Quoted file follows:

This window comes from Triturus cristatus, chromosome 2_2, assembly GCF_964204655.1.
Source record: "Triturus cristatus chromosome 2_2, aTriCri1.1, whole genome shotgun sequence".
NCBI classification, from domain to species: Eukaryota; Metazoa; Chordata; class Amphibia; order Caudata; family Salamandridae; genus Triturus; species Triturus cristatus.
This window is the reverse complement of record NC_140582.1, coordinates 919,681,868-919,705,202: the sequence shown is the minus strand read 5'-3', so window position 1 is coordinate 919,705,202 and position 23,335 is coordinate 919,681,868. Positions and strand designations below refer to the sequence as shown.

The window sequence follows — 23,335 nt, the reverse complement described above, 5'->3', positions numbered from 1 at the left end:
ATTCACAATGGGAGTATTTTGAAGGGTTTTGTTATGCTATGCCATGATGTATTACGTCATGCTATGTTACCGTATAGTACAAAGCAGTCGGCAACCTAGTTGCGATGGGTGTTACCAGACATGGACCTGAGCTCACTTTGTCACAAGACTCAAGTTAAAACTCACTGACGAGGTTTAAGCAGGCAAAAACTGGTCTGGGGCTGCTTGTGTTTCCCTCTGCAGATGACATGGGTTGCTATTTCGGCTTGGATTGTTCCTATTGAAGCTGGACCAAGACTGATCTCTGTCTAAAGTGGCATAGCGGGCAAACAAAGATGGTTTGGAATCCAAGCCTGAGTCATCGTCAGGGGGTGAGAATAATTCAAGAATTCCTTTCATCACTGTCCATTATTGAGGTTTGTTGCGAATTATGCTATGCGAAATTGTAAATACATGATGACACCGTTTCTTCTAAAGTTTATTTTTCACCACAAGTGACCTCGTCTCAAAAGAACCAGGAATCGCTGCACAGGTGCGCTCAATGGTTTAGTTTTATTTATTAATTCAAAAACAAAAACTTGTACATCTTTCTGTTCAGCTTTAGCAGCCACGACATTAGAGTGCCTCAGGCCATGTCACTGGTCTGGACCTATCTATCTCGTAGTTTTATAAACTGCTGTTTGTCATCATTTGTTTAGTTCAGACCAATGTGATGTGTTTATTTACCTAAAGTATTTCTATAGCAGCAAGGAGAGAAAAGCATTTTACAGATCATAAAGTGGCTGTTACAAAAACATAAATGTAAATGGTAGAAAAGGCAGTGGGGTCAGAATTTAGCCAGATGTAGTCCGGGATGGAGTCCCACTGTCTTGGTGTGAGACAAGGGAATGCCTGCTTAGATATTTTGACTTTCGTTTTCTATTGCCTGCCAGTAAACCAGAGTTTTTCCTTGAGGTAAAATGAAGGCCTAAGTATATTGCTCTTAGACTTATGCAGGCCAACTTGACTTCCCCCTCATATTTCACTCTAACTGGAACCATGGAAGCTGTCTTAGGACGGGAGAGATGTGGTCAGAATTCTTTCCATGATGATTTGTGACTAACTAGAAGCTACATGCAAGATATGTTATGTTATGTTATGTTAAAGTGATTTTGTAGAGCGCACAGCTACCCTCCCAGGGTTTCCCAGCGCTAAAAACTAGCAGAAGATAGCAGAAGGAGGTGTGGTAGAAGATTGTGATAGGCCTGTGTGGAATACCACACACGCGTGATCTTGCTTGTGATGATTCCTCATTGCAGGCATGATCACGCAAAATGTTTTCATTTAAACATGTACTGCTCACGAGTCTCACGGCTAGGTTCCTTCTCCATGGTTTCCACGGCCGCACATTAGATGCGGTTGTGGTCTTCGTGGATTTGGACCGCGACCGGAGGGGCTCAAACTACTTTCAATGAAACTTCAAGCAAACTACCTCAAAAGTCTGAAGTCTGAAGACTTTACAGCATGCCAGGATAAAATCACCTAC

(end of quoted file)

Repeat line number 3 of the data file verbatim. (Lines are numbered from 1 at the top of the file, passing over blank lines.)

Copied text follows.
NCBI classification, from domain to species: Eukaryota; Metazoa; Chordata; class Amphibia; order Caudata; family Salamandridae; genus Triturus; species Triturus cristatus.